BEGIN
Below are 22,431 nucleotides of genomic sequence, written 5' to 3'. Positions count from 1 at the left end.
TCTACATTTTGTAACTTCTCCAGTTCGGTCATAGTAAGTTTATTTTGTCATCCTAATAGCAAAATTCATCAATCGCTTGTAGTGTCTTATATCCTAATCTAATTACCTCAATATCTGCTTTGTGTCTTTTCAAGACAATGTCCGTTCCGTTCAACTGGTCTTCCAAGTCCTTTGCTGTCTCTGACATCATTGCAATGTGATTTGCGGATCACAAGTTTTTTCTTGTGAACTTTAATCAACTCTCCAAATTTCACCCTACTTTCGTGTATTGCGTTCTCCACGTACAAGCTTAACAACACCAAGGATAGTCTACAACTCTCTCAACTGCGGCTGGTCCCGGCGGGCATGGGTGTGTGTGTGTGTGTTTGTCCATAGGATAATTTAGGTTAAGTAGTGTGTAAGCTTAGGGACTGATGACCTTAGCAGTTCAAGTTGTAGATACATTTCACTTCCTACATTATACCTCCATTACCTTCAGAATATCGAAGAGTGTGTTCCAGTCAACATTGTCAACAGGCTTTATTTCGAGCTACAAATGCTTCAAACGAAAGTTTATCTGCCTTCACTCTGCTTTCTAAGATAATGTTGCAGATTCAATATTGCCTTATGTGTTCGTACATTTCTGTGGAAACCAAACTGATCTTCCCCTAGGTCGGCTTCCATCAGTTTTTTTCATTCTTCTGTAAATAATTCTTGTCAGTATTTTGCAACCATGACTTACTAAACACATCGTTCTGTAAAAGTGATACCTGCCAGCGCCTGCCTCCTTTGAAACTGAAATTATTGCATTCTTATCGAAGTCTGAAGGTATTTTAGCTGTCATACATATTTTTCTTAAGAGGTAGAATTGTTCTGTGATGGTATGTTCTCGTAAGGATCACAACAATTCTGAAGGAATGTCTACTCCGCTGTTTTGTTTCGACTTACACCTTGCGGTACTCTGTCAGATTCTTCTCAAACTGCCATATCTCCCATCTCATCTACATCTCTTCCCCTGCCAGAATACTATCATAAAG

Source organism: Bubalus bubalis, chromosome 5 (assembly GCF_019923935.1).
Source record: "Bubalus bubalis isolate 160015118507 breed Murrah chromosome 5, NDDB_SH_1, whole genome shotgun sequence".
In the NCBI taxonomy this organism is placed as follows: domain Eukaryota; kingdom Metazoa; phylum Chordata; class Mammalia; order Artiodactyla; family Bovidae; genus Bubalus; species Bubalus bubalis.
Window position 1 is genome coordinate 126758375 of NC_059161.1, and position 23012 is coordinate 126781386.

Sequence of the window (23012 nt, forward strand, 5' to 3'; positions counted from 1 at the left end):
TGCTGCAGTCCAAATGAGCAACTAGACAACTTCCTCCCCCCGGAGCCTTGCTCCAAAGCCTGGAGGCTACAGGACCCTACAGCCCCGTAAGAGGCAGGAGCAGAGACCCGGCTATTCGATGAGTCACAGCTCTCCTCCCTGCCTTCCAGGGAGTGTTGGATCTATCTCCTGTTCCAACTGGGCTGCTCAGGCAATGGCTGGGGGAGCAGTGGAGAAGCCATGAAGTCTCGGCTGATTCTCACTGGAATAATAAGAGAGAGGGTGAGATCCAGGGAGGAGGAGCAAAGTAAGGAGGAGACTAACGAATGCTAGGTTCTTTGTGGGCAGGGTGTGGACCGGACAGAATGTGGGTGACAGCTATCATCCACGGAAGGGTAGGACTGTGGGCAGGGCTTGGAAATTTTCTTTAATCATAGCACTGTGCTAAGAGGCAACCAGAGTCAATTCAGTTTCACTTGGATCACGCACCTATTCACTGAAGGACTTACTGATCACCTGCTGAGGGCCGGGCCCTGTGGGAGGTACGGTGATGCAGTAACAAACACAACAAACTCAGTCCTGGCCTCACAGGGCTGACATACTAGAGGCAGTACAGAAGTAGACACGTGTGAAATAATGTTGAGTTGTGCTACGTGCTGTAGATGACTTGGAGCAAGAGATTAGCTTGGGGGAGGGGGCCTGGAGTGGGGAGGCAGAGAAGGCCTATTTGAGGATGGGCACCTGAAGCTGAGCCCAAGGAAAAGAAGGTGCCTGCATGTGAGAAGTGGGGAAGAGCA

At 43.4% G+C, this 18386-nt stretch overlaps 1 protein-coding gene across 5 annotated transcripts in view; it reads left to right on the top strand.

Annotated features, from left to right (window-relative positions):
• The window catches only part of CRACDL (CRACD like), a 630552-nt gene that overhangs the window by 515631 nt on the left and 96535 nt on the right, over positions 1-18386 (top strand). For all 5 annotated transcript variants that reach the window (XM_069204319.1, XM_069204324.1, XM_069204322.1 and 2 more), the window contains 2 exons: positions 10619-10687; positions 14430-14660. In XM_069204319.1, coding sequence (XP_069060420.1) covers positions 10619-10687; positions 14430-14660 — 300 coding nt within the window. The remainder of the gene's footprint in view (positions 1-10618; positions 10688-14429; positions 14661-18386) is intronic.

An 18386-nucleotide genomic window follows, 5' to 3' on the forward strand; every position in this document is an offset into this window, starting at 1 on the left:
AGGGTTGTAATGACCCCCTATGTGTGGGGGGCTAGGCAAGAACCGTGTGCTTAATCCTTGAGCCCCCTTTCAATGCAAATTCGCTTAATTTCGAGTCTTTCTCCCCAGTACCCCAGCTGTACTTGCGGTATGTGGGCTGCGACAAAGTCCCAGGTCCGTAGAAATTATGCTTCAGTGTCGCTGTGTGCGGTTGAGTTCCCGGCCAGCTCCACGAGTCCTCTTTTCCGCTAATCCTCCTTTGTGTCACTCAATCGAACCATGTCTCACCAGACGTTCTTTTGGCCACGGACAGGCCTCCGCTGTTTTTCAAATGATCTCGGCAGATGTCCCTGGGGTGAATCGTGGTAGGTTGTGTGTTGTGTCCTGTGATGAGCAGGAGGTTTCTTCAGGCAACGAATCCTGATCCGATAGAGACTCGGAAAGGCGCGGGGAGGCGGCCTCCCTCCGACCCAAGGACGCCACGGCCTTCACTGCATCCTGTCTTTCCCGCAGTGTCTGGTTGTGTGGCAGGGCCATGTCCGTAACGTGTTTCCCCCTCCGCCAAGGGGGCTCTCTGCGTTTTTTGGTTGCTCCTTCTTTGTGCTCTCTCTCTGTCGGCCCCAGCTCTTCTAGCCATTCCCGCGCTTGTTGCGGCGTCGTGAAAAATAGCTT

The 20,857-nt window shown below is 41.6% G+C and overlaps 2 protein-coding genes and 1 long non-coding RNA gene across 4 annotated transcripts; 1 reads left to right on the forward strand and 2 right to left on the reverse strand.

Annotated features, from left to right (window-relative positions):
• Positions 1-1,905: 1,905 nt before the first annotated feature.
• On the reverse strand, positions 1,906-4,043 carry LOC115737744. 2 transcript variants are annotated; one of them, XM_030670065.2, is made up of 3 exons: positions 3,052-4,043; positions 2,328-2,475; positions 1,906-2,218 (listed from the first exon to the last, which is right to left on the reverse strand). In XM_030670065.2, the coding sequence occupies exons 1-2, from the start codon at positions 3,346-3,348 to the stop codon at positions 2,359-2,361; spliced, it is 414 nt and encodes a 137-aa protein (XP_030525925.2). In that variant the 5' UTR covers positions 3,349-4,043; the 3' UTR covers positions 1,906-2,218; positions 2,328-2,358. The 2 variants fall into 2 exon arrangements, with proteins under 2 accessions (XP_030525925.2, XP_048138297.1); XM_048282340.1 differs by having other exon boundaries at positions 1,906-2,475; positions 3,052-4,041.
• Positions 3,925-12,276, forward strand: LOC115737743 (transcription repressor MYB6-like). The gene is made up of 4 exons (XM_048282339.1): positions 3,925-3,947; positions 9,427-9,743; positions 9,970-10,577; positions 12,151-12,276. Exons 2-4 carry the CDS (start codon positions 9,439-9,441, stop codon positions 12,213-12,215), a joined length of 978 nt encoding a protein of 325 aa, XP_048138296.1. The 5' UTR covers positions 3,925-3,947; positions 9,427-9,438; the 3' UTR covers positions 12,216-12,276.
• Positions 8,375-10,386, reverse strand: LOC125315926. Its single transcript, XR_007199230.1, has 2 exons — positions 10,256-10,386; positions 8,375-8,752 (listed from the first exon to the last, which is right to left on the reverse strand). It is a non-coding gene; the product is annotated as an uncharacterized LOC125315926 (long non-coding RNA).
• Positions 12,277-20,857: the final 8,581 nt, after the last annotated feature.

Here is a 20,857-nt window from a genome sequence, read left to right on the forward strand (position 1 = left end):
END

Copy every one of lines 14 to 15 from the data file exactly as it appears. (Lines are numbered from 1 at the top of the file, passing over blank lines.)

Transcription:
The 20,857-nt window shown below is 41.6% G+C and overlaps 2 protein-coding genes and 1 long non-coding RNA gene across 4 annotated transcripts; 1 reads left to right on the forward strand and 2 right to left on the reverse strand.

Annotated features, from left to right (window-relative positions):